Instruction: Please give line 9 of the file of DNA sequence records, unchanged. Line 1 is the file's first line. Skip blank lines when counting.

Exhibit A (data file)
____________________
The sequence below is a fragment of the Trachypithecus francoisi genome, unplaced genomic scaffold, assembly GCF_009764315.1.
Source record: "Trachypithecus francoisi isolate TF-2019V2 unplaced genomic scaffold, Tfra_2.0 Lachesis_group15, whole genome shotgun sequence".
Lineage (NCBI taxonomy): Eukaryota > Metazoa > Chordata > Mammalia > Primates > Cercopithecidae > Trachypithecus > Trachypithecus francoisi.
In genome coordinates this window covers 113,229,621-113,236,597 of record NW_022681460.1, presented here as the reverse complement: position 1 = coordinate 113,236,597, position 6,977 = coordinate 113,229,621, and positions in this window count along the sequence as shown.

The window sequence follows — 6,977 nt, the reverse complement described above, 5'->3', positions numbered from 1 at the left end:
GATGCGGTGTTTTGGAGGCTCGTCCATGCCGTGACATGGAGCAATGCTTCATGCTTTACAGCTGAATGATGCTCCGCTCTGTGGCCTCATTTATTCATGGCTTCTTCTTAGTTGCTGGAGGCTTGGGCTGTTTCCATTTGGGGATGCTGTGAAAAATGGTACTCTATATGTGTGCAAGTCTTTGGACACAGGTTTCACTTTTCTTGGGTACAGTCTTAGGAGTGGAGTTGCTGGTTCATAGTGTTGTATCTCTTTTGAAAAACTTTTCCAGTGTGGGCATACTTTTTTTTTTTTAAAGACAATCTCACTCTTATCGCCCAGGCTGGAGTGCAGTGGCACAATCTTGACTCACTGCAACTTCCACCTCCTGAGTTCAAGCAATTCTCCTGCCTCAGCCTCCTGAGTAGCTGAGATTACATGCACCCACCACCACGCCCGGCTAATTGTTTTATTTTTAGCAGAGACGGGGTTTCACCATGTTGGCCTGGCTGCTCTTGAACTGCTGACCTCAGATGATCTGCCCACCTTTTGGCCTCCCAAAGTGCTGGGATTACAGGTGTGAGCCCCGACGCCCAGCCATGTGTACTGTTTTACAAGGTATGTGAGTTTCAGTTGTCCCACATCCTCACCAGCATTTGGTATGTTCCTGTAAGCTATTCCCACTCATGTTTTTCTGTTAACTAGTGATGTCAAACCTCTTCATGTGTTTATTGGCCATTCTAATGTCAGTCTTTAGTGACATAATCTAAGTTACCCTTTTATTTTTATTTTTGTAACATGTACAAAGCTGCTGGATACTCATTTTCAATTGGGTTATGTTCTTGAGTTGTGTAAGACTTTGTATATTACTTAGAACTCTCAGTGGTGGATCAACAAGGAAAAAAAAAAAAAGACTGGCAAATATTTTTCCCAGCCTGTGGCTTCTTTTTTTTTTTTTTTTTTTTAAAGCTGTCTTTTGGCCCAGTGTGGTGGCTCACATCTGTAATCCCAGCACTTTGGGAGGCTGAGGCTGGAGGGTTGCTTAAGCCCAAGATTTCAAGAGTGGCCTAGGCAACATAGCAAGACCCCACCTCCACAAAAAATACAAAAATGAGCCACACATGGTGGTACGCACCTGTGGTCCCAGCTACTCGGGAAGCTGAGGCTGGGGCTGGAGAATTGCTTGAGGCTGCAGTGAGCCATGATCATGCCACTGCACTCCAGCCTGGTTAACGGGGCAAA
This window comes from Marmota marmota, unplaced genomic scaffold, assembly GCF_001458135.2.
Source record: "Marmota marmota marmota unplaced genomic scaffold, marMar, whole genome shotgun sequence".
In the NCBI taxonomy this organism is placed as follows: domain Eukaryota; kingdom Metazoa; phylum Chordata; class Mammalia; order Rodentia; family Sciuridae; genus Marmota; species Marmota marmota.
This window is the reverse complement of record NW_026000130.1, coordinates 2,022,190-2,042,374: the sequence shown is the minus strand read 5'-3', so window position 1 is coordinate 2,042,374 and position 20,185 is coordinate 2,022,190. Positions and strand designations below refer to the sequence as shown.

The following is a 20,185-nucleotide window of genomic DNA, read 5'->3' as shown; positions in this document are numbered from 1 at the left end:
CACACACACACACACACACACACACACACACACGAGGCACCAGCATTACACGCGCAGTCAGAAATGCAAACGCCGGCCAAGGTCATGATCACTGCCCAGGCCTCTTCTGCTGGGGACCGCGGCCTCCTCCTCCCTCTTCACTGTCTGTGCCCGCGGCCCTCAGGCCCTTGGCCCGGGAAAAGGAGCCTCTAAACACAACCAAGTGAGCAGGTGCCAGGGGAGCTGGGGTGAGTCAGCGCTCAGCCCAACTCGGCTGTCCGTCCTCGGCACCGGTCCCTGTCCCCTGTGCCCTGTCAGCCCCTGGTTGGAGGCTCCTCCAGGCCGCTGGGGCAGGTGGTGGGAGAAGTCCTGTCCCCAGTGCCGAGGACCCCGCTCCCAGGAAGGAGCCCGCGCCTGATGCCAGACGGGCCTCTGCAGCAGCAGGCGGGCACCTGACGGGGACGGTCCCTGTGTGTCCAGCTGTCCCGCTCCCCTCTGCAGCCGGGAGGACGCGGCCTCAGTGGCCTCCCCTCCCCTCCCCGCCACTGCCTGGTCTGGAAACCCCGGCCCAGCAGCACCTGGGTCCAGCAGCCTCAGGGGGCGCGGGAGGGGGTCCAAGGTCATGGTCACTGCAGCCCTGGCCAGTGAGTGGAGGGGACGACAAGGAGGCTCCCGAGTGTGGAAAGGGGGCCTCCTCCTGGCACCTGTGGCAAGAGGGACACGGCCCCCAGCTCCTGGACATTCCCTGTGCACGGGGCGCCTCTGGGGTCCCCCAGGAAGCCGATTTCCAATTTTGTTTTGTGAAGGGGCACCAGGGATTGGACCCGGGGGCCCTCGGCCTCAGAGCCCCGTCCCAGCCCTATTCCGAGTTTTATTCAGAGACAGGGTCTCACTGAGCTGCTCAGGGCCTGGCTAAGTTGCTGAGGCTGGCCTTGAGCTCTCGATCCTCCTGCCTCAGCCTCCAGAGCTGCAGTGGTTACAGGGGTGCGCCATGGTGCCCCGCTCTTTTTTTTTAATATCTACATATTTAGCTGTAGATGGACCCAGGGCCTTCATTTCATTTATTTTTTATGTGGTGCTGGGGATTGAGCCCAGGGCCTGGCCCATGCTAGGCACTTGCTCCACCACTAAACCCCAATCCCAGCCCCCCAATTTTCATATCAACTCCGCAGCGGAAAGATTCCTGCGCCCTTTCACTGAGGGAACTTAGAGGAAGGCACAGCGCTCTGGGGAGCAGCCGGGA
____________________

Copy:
In the NCBI taxonomy this organism is placed as follows: domain Eukaryota; kingdom Metazoa; phylum Chordata; class Mammalia; order Rodentia; family Sciuridae; genus Marmota; species Marmota marmota.